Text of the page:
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Sheave Sizing

**Please read all of the sizing specifications below in order to provide the correct dimensions for each different size sheave.**
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Materials I use Black Acetal (also known as Delrin®) to make my sheaves. It is the most durable, cost effective material for the application that I have found. I press in bearing bronze bushings to take the pin load and wear. Bearing bronze is oil impregnated cast bronze. It is self lubricating and does not corrode like straight bronze or brass. I use minimum 1/8” wall bushings for strength and longevity. Bushings are standard sizes to facilitate future replacement. Sheaves are grooved for specific line size. (5/16”, 3/8”, etc.)
Sheaves can be deceptively simple looking to measure. Please read all of the following very carefully. When measuring for your new sheaves, take your time. Be sure to measure and examine each sheave box, be it a block, a masthead, boomend or whatever. Do not assume any measurement without checking it.
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Sheave Boxes Many sheave boxes on blocks, mastheads or boomends are not cut true or square, resulting in the sheave binding at some point. This is very common, even on otherwise very nice looking mastheads. Also common is for the pin seats (the hole through which the pin passes) to be drilled out of square, producing a pin angle other than 90 degrees. Remember, there are two planes in which a pin can be out of square. One plane is easily visible when looking through the box, the other plane is perpendicular to the first, and not so easily seen. Do not assume your sheave box to be square or the pin angle as it should be. Careful inspection and accurate measuring is necessary to ensure a good spin to your sheaves.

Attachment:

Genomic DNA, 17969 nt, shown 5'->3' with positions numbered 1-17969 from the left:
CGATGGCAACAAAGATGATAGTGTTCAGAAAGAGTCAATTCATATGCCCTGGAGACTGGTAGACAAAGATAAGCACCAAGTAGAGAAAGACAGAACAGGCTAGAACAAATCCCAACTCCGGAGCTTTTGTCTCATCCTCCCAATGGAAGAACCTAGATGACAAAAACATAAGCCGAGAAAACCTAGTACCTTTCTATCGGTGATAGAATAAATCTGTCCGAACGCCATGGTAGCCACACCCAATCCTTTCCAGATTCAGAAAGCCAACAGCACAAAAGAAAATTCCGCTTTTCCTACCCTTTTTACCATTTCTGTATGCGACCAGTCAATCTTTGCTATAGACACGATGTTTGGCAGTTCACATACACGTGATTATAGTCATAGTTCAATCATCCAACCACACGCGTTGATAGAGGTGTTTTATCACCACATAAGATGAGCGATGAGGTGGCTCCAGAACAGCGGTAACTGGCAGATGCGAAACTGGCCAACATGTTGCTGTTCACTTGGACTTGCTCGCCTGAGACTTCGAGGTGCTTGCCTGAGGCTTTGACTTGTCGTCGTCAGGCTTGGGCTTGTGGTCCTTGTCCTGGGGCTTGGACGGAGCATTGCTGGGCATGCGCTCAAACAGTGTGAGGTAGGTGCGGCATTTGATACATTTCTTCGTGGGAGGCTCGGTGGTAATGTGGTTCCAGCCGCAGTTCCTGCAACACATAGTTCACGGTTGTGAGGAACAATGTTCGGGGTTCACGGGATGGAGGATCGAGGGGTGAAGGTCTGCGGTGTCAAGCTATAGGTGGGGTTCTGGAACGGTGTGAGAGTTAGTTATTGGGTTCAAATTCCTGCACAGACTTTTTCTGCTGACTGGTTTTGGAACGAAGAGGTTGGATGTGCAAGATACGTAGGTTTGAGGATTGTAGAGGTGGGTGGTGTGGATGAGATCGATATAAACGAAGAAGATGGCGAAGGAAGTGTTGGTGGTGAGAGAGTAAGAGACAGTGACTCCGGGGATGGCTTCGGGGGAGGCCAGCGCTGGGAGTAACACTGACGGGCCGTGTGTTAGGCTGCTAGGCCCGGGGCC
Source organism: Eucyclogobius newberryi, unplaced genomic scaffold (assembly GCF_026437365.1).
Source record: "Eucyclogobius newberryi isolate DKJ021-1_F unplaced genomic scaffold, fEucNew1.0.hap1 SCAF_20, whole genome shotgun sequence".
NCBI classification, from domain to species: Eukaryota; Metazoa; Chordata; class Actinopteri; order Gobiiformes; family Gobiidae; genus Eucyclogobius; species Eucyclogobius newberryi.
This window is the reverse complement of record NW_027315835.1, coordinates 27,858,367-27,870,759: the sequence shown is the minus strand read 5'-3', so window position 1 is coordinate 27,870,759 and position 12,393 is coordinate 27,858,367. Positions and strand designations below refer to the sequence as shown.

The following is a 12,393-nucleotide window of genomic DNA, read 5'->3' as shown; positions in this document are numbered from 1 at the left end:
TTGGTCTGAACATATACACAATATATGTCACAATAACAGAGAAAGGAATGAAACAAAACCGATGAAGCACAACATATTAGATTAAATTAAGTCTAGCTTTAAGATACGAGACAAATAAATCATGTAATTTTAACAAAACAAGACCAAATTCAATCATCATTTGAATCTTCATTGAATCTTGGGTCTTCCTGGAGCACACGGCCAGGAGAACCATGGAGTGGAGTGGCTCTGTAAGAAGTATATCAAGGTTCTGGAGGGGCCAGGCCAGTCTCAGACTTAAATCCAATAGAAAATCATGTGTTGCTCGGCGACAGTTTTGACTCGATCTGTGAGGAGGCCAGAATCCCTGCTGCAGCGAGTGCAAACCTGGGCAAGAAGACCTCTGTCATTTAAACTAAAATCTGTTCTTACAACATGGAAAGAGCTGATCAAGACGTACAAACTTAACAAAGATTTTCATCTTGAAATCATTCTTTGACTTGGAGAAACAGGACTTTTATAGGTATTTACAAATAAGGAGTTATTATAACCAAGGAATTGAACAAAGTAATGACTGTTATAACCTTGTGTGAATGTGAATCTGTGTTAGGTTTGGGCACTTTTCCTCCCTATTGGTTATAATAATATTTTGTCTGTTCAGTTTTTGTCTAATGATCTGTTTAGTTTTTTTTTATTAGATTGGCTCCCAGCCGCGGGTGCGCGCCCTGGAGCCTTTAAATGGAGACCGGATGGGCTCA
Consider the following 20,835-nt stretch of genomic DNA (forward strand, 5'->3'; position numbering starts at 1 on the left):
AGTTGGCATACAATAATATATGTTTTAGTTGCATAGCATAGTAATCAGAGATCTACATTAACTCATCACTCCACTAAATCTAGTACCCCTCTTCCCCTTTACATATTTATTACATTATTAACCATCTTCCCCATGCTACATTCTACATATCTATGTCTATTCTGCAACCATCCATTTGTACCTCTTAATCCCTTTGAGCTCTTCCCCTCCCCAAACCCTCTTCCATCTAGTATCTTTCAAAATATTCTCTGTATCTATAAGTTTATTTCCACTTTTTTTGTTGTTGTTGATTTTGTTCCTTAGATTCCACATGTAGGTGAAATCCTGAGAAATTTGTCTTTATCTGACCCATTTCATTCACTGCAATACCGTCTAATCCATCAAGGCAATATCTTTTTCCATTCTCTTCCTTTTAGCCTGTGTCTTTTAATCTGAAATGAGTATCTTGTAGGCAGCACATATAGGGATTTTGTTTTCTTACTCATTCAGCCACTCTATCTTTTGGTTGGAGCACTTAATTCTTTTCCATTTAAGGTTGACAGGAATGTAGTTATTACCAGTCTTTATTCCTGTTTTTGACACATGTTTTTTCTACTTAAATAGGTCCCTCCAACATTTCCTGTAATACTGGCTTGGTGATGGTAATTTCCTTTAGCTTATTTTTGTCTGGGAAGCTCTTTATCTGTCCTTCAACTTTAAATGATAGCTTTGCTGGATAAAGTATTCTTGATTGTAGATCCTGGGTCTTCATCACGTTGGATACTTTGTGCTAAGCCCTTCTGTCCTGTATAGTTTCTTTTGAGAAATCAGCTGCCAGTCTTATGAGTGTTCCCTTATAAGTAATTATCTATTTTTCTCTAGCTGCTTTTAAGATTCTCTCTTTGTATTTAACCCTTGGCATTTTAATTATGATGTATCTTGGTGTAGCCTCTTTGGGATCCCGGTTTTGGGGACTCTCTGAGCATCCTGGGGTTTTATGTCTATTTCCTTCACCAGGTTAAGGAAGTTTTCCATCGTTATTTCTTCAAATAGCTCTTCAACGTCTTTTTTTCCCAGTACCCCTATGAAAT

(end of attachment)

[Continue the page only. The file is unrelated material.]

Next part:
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Sheave Diameter Sheave diameters are best expressed in inches and fractions of inches. Line clearance in the box is a function of sheave diameter and groove depth.
Groove depth is usually about 1/3 to 1/2 the rope diameter. Measure and record your groove depth and related clearances to prevent binding. On new sheaves, 1/3 the rope diameter is enough for bearing and control. A full rope diameter between outer sheave edges and upper or inner face of sheave box is a good rule of thumb to provide adequate clearance.

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Wire to Rope conversion Often I make new sheaves when wire halyards are switched out for low stretch rope. The width of those old wire sheaves, and thus the sheave box, is often less than is necessary for clearance for the desired new halyard diameter. The rule of thumb (above) goes into action here because the old wire needed little or no clearance beyond the outer sheave edges. One more consideration, we don’t want the new halyard to ride on the surface of the mast as it enters or exits the sheave, so we want the new sheave diameter large enough to prevent this, but small enough to preclude binding at the top of the box. Sometimes all of these are not obtainable, and some recutting of the box is necessary, or some compromise of these factors must be made.